The subvaluation property is defined as follows: V′≤V↔∀A,E:V′A(E)≤VA(E). A similar definition applies when we're working with sentences rather than sets. This means that the new valuation V′ assigns an equal or lower value to every statement, for all conditionals. The property of being a subvaluation is preserved when the function t:Θ′lem∩Θ′cond→V (which restricts to Ξ′→Ξ)is applied, so if V′≤V, then t(V′)≤t(V). Being a subvaluation is also transitive.

Lemmas 5, 6, and 7 will be used in the proof and proved afterwards.

Lemma 5:

∀V∈Λ:∃V∈Θ′cond:t(V)≤V.

For any valuation which applies to sentences that fits the "shortest disproof" property and a few others, there's another valuation which, when translated into a valuation on sentences, is a subvaluation.

Lemma 6:

∀V∈Θ′cond:∃V′∈Θ′mono:V′≤V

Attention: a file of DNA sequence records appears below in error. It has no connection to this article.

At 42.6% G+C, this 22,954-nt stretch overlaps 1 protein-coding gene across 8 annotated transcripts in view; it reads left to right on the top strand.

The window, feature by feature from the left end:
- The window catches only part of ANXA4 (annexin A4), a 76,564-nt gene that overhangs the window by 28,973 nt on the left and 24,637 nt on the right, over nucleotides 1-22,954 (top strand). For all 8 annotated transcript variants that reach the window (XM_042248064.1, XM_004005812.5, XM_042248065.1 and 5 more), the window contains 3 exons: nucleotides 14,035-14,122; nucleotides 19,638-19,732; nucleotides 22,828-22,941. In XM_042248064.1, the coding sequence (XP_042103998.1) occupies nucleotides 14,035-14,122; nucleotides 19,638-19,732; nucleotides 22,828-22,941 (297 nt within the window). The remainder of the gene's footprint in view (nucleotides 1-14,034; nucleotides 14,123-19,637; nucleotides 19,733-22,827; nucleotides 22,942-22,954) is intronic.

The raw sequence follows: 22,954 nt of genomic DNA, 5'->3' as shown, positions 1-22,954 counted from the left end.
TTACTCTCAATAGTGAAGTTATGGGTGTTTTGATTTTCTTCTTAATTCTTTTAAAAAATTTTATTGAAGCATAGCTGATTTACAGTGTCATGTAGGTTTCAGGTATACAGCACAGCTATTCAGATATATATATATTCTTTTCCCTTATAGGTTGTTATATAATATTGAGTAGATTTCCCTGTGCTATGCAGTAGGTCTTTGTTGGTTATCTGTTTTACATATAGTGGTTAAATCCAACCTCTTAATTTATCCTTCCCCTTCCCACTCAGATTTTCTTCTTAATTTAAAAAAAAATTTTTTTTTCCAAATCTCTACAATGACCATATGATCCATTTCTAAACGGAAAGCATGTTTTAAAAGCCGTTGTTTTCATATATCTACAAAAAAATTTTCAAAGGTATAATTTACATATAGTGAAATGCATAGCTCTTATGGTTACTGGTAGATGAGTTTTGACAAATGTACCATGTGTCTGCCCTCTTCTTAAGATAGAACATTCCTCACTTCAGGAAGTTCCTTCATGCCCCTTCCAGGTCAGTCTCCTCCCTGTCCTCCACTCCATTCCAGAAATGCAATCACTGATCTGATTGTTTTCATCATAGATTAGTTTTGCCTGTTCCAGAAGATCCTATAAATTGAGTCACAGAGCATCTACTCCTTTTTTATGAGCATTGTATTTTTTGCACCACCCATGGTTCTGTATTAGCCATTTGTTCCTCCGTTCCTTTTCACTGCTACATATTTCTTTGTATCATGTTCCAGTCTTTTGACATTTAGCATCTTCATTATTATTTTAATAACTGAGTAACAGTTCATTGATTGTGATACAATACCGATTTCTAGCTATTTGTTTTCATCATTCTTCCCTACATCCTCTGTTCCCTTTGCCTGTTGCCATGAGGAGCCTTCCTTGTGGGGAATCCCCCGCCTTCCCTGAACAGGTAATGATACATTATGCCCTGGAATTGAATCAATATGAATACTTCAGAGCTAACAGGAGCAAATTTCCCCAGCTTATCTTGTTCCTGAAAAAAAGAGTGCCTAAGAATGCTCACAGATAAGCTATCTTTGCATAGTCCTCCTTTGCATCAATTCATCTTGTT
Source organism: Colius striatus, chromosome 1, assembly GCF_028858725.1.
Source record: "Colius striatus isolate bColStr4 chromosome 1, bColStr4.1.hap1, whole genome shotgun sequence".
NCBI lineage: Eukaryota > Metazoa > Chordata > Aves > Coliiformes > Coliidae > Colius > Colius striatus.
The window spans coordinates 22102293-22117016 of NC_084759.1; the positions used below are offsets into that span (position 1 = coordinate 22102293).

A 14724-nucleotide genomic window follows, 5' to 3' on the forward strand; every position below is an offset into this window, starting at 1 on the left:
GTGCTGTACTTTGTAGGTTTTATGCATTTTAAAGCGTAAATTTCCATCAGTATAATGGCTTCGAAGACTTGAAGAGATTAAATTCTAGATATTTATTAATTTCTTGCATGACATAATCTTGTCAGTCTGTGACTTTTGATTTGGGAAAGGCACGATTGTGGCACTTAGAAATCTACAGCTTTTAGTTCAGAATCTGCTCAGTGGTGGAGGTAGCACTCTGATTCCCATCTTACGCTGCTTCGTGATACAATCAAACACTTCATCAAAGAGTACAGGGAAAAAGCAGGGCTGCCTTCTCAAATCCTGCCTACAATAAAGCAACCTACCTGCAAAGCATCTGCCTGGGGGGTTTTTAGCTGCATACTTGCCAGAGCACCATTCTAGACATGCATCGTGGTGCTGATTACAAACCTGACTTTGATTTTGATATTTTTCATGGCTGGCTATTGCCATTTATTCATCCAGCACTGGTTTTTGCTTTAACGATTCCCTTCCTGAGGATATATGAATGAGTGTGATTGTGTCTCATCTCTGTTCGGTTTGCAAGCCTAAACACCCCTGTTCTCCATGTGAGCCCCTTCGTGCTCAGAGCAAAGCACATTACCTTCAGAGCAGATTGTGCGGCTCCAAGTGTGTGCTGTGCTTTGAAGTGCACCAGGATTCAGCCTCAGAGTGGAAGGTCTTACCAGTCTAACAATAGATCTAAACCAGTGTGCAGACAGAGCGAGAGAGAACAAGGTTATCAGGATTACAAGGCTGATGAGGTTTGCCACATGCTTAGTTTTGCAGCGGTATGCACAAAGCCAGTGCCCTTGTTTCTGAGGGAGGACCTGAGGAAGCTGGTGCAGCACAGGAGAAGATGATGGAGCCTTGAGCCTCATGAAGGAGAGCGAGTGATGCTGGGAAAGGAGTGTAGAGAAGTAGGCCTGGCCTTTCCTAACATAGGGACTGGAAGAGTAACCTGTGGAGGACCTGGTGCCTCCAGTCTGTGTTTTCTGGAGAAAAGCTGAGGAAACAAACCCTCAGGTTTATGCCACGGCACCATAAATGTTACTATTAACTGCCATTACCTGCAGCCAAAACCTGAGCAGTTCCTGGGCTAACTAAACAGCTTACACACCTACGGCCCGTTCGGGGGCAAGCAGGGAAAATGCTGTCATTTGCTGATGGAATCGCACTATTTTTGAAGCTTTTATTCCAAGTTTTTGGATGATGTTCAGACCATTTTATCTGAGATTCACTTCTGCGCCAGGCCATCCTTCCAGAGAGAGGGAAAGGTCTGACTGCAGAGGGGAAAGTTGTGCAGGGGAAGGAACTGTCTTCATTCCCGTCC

For any valuation over sets of worlds that fulfills sane conditioning, there is a valuation over sets of worlds which fulfills subset monotonicity, and is a subvaluation.

For Lemma 7, we need to introduce the concept of a frozen set.

F:Θ′×A→P(A↓) is a function which takes a conditional A and a valuation V, and returns a set of "frozen sets" at or below A, defined as the minimum closure of the following two rules:

1: A is frozen.

2: If B∪C is frozen, and VA(B∪C)=VA(B)+VA(C), then B and C are frozen. Notice that this implies ∅ is frozen, since A is.

If |F(V,A)|=|A↓|, then A is "totally frozen" (note that this refers to A in the role of a conditional, not A as a statement within the lattice). If this holds for all A, then V is "totally frozen". The set of these valuations is denoted as Θ′froz.

Lemma 7:

For allV∈Θ′cond, if Visn't totally frozen, there's aV′∈Θ′condsuch that:V′≤V, and, for allAwhich aren't totally frozen,|F(V,A)|<|F(V′,A)|

Proof of Lemma 4:

Select an arbitrary V∈Λ. Now, define a sequence of valuations {Vn}n∈N as follows:

Let V0 be the valuation guaranteed to exist by Lemma 5, so V0∈Θ′cond and t(V0) is a subvaluation of V.